Daily Archives: June 18, 2015

Opening week on the SEC Network

This is truly sad.

What would make it even sadder is if I were having to pay something on top of my regular cable charge for that crap.

But we don’t need a ninth conference game, right?


UPDATE:  Here’s more.  Note the Georgia-South Carolina game has been set for 6PM.



Filed under SEC Football

Envy and jealousy, 140-character snark edition

The University of Texas, you may have heard, has decided to allow the sale of beer and wine at football games.

The response of Texas A&M’s chancellor to the news is three shades of awesome.

Too bad Steve Patterson’s preoccupied with brand building in Mexico. With world class sarcasm like that, if there’s ever a deceased rivalry game that should be brought back from the dead, it’s Texas-TAMU.


Filed under Envy and Jealousy

Just when you think you’ve heard it all…

DUI charges against Davin Bellamy are dismissed after the arresting officer was himself arrested last month for allegedly sexually assaulting a juvenile.

Honestly, you can’t make this shit up.


Filed under Crime and Punishment, Georgia Football

“… but if you give me a few extra $100 as a college kid, that’s great.”

I’d say it’s amazing it’s only Georgia that gets slapped for this kind of stuff, but at this point I’m just resigned to it.


Filed under The NCAA

Change of heart

This is a little strange.

Second straight year that’s happened… and this time with a kid who signed twice.

Hope he’s at peace with the decision.  Life’s too short, etc.


Filed under Georgia Football

“He has turned the Horns ‘brand’ into a commodity to be sold.”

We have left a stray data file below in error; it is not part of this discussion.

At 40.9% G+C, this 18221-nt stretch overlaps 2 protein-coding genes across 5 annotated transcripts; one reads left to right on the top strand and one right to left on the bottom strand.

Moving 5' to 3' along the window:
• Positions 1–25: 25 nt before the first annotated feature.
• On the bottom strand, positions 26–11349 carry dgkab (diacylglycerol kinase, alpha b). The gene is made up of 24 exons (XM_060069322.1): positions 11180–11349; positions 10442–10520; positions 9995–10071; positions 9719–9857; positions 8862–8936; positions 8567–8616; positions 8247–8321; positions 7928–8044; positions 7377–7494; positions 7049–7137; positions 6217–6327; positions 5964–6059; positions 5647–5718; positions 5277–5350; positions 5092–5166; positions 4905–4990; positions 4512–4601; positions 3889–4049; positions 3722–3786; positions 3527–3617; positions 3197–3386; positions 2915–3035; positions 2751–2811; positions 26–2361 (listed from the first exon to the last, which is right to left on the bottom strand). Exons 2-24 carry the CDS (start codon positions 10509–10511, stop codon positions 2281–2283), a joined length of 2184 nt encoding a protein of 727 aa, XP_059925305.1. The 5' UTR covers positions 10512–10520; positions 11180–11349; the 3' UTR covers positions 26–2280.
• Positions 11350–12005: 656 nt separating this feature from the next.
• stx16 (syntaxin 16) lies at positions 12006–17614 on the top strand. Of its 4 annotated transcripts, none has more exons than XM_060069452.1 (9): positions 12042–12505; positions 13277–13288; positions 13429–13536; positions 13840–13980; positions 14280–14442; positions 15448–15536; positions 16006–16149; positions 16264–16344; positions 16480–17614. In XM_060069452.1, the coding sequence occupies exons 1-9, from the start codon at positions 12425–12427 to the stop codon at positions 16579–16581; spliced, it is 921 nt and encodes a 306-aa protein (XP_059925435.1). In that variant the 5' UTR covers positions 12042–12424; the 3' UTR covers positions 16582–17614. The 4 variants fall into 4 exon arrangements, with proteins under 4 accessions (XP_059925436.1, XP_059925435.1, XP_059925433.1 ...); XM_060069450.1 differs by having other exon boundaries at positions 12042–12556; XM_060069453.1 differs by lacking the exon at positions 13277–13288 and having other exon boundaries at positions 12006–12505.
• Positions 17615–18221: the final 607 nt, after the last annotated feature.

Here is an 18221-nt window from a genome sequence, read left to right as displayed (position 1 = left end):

Sally Lehr, your problem is that what you see as a bug, Steve Patterson sees as a feature.

I fear for the rebranding.


Filed under It's Just Bidness, Texas Is Just Better Than You Are.

The two faces of Greyson Lambert

Honestly, I think we’re about at the proof is in the pudding stage with Georgia’s newest scholarship quarterback, so there really isn’t much left to be said until we start getting camp reports in August.  However, I thought I’d leave you with a couple of posts about Lambert and Virginia football for you to ponder until then.

Over at Glory, Glory Georgia Blog, you can find a look at a few clips from what might have been Lambert’s best day last season, albeit in a loss, against FSU.  Now this is some cherry picking – believe me, you don’t want to see any clips of Lambert’s brutal game against UCLA – and you’ll see some good things.  Lambert displayed good footwork and decent pocket presence against the ‘Noles on his touchdown throws, and his height is an advantage.  But the placement of those throws leaves something to be desired, as did his choice of target on one.  (Watch them all and ask yourself where Aaron Murray would have put those passes.)

And keep in mind for all the good Lambert did in that game – 220 yards, 3 TDs, 1 INT – he still finished with a so-so passer rating of 132.51, mainly because he averaged an anemic 6.3 yards per attempt and only completed about 57% of his pass attempts.  And that passer rating was his best of 2014 against a D-1 defense.

I won’t deny there’s something to work with there, or that the coaching Lambert received in Charlottesville is more than likely to be surpassed in Athens.  But it’s hard to look at those clips and envision an overnight transformation in time for the season opener.

If you want to look at the bigger picture, statistically speaking, Bill Connelly, as usual, is your man.  I’ll just let Bill’s summary of Lambert speak for itself.

Offensive coordinator Steve Fairchild is a pro-style, balance-at-all-costs guy. That’s not the most exciting approach, but it can work if you’ve got the pieces.

And in Lambert, it seemed like he had a heck of a quarterback prototype. Lambert was a big four-star whose every move screamed “pro-style.” And he was only a sophomore, so he had plenty of time to grow into himself. But he simply didn’t play as well as lanky, less-touted Matt Johns, and the offense didn’t move as well.

  • Lambert: 5.7 yards per pass attempt (inc. sacks), 4.2% INT rate, 3.3 yards per (non-sack) carry
  • Johns: 6.5 yards per pass attempt, 3.1% INT rate, 7.3 yards per carry

Johns overtook Lambert on the depth chart this spring, and Lambert transferred. His raw potential earned him a spot at Georgia that his production certainly couldn’t have.